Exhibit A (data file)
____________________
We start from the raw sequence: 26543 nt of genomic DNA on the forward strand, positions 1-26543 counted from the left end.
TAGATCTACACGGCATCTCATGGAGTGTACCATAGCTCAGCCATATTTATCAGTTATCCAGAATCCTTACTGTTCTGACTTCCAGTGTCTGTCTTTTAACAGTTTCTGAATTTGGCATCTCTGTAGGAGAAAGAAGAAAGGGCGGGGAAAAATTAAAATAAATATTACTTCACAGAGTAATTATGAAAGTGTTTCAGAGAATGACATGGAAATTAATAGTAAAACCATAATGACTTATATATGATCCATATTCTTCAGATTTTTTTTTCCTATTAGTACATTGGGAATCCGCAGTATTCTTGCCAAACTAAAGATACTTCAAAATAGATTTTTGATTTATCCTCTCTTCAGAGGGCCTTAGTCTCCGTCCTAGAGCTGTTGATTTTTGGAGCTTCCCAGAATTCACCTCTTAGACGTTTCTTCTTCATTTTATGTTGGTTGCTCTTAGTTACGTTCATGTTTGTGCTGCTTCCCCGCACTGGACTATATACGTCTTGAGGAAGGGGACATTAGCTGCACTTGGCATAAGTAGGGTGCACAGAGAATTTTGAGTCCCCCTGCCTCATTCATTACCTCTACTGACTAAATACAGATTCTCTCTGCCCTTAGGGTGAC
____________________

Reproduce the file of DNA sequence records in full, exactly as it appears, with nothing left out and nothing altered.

We start from the raw sequence: 26543 nt of genomic DNA on the forward strand, positions 1-26543 counted from the left end.
TAGATCTACACGGCATCTCATGGAGTGTACCATAGCTCAGCCATATTTATCAGTTATCCAGAATCCTTACTGTTCTGACTTCCAGTGTCTGTCTTTTAACAGTTTCTGAATTTGGCATCTCTGTAGGAGAAAGAAGAAAGGGCGGGGAAAAATTAAAATAAATATTACTTCACAGAGTAATTATGAAAGTGTTTCAGAGAATGACATGGAAATTAATAGTAAAACCATAATGACTTATATATGATCCATATTCTTCAGATTTTTTTTTCCTATTAGTACATTGGGAATCCGCAGTATTCTTGCCAAACTAAAGATACTTCAAAATAGATTTTTGATTTATCCTCTCTTCAGAGGGCCTTAGTCTCCGTCCTAGAGCTGTTGATTTTTGGAGCTTCCCAGAATTCACCTCTTAGACGTTTCTTCTTCATTTTATGTTGGTTGCTCTTAGTTACGTTCATGTTTGTGCTGCTTCCCCGCACTGGACTATATACGTCTTGAGGAAGGGGACATTAGCTGCACTTGGCATAAGTAGGGTGCACAGAGAATTTTGAGTCCCCCTGCCTCATTCATTACCTCTACTGACTAAATACAGATTCTCTCTGCCCTTAGGGTGAC